AIHEC is hiring!

Job Title: Director of AIHEC NARCH Research (PD)
Date: May 2015

A Non-profit organization dedicated to advancing American Indian Higher Education, seeks a Director of AIHEC NARCH Research with 5+ years of experience. Successful candidate should be able to work independently in a fast paced environment, be accurate, well organized and possess excellent computer, spreadsheet and communication skills.

The Director of AIHEC NARCH Research will assume a leadership role in the development and implementation of a distributed behavioral health research program involving the nations’ 37 Tribal Colleges and Universities (TCUs) and will develop other research-related projects that build on the  NARCH project. The Director will provide day-to-day management of the AIHEC NARCH project and  engage in regular planning and project coordination activities with AIHEC staff, co-principal investigators, TCU research coordinators, and other partnering organizations and stakeholders. A priority for this position will be to establish a sustained program that builds upon the success of
the AIHEC NARCH project, providing the TCUs research, training and technical support resources as they develop research and education programs necessary to address critical issues impacting the health and wellness of American Indians.

This position calls for a strategic, energetic, and creative director, deeply knowledgeable of
behavioral health and American Indian issues, and familiar with best practices associated with community-based research and program implementation in American Indian/Alaska Native communities.

The Director must  be a skillful manager adept at cross-functional integration and program growth.

The Director must be able to work with diverse stakeholders and have the capacity to create and nurture effective partnerships. With a personal style that is professional, polished, and engaging,  the Director of AIHEC NARCH Research will engender trust, foster a collegial environment, and bring out the best in TCU project partners and
colleagues.

To view the posting, click here.

Here is “Disparities in Discipline: A Look at School Disciplinary Actions for Utah’s American Indian Students.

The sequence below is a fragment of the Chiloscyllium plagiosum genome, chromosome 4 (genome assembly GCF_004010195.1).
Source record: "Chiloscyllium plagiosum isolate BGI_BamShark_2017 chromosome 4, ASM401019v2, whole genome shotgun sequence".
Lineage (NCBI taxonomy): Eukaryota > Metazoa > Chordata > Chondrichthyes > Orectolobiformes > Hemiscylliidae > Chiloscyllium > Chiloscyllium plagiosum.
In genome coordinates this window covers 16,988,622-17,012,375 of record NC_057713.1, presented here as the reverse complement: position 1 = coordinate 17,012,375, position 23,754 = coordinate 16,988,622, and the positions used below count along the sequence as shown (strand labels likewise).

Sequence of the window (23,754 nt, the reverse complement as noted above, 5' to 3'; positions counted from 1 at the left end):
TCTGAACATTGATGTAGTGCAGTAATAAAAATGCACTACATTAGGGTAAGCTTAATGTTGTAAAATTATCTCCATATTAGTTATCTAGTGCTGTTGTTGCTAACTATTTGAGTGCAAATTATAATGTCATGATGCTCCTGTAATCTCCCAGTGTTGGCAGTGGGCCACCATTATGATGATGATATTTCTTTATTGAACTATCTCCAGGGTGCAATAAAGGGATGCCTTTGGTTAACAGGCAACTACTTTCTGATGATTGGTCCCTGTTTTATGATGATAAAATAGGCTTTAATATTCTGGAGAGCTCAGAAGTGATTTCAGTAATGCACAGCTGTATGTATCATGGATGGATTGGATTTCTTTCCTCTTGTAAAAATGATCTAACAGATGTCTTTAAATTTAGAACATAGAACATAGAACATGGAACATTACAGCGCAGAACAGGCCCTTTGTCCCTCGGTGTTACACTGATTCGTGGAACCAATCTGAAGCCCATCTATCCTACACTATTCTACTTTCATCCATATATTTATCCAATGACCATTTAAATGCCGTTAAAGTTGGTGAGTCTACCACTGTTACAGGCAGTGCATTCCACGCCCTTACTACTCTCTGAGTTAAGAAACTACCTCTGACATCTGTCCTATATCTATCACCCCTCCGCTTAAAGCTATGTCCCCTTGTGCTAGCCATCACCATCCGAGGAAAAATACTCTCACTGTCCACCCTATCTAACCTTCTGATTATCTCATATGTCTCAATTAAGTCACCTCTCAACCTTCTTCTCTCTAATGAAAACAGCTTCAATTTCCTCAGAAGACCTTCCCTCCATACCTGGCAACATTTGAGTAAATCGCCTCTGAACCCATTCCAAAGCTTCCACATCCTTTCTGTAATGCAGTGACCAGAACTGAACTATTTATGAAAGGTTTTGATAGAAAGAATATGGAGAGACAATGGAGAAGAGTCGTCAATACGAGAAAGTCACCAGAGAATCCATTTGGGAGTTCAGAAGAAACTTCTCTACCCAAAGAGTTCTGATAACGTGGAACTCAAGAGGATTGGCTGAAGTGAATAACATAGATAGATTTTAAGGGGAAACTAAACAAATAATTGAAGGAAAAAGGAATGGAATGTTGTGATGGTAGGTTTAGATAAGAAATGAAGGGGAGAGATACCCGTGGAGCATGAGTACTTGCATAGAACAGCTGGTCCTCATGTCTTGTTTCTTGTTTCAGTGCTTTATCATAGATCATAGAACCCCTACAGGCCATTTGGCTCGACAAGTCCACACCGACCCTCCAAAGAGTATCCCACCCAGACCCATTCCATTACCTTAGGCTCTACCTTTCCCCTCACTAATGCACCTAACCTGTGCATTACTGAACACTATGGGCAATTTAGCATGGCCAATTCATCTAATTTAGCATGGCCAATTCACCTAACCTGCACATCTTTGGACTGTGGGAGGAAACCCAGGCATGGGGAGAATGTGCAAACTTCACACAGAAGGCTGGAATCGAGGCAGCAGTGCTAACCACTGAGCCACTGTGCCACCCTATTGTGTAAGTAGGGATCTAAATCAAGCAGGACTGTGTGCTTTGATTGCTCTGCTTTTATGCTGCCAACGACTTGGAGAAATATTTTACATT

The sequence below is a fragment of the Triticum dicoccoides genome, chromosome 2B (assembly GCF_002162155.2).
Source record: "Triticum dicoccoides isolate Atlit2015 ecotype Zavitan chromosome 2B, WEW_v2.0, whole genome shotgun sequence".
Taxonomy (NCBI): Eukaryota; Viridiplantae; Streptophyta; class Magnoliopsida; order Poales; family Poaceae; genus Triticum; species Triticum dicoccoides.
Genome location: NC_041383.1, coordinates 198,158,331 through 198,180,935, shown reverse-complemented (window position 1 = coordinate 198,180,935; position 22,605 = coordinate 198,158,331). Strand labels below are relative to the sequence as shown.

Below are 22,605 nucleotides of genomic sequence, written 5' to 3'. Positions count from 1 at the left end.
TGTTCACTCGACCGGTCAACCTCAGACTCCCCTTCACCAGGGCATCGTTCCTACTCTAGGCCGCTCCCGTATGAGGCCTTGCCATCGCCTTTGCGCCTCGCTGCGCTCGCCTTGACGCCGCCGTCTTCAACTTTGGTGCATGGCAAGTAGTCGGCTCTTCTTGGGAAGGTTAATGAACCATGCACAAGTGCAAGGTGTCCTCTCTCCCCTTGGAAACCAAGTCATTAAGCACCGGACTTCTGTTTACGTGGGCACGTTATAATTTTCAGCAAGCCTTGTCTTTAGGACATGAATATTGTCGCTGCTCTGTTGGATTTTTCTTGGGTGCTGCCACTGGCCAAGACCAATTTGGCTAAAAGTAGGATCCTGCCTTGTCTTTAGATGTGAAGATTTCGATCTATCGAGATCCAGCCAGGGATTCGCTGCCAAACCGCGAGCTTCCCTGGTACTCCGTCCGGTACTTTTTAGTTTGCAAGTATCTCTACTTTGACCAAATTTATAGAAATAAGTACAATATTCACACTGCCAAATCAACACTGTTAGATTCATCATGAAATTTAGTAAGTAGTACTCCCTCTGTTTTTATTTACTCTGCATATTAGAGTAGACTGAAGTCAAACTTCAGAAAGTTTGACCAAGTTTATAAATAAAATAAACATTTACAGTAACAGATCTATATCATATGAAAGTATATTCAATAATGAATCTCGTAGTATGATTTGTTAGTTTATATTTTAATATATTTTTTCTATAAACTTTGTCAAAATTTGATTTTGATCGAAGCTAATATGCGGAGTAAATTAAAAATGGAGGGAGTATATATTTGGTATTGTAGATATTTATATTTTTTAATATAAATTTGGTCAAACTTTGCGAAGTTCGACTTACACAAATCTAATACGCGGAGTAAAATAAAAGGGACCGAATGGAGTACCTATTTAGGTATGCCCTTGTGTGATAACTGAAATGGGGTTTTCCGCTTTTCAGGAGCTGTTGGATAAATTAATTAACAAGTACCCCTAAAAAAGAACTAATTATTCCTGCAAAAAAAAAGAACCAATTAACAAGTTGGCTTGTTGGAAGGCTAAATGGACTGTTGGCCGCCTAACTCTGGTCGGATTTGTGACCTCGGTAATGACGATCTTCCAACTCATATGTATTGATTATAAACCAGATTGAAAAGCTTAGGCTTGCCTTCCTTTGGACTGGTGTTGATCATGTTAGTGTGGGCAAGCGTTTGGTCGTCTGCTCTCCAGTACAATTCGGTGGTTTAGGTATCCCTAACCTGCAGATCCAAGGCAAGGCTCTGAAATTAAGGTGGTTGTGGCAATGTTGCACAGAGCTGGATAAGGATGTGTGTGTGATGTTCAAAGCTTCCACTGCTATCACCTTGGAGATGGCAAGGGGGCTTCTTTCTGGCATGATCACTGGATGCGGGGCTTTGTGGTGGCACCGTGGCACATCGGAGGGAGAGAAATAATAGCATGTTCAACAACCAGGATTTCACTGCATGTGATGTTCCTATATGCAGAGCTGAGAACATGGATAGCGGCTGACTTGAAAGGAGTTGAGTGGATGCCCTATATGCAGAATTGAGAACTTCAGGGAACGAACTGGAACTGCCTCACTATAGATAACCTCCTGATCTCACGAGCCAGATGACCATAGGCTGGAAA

The abstract:

One day in 2014, in Utah’s San Juan School District, two middle school boys went looking for their teacher. The district serves the largest number of Native American students in the state and both boys identified as such. In pursuit of their teacher, they checked out the teachers’ lounge, and, in that room full of adult secrets, they began to poke around. In the fridge they found a couple bottles of Dr. Pepper. They grabbed them and drank them.

Unsurprisingly, they were caught.

But what might have been dismissed as a youthful infraction instead took a serious turn: both boys were referred to law enforcement for theft.

Their story, which comes from a report released by the University of Utah Friday, is not unusual. The study, conducted by researchers at the university’s S.J. Quinney College of Law Public Policy Clinic, found that Native American students in Utah are disciplined far more harshly than their peers. They’re almost eight times more likely to be referred to law enforcement and six times more likely to be arrested than white students, far out of proportion to the size of the population.

The result is a phenomenon known in education circles as the “school-to-prison pipeline,” whereby zero tolerance disciplinary policies that disproportionately target minority students funnel them out of school and into juvenile justice programs.

“A lot of these policies have the best intentions,” Vanessa Walsh, the report’s primary author, said. “We have to keep our schools safe. But it’s having consequences that I don’t think anyone anticipated.”

The next stop for many students is often the adult prison system, which can have devastating impacts on already-vulnerable youth and their communities, she said. (In the case of the soda-drinking boys, the school district doesn’t track what happens once students are handed to police, but they could have been charged with a crime, arrested, fined or forced to appear in court.)

To read the article in its entirety, click here.

In which the student is denied the right to wear an eagle feather on her graduation cap. Her graduation from Caney Valley Public Schools, which is just north of Tulsa, is Thursday, May 21, 2015.

Recommendation

The School demonstrated that the graduation ceremony is a formal ceremony and that the unity of the graduating class as a whole is fostered by the uniformity of the caps which are the most prominently visible part of the graduation regalia viewed by the audience to the graduation. Prohibiting decoration of any graduation cap by any student for any purpose serves these legitimate interests. Based on the application of these established principles the undersigned finds that Plaintiff has not demonstrated a substantial likelihood of success on her First Amendment Free Exercise of Religion claim.

Plaintiff’s Motion and Brief

Defendant’s Motion and Brief

20. Objection to Report and Rec (5-20-15)

21. Defs Resp to Obj to RR (5-20-15)